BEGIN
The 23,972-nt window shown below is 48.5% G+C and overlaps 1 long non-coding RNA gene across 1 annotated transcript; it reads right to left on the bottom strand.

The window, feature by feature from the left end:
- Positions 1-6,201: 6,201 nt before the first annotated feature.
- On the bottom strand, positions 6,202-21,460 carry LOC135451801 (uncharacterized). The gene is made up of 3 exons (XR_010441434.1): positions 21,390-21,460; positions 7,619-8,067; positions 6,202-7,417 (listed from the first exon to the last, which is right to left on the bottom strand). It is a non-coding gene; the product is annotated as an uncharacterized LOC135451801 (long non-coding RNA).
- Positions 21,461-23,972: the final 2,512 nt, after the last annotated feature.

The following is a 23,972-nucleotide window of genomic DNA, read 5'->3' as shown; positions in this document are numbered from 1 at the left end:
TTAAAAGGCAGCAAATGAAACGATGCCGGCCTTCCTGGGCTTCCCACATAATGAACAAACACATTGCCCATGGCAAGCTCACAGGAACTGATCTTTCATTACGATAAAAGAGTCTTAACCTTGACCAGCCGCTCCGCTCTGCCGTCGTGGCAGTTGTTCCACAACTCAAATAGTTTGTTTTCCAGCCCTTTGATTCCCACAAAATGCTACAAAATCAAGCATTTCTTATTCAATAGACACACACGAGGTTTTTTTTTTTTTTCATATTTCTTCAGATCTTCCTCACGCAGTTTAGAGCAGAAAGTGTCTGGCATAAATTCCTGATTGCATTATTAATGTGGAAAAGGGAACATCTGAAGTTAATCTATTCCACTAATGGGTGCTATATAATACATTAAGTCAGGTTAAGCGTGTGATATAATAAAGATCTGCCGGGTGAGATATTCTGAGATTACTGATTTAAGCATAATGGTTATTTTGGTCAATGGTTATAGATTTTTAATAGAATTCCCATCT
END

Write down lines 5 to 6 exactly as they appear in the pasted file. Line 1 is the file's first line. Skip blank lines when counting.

- Positions 21,461-23,972: the final 2,512 nt, after the last annotated feature.

The following is a 23,972-nucleotide window of genomic DNA, read 5'->3' as shown; positions in this document are numbered from 1 at the left end: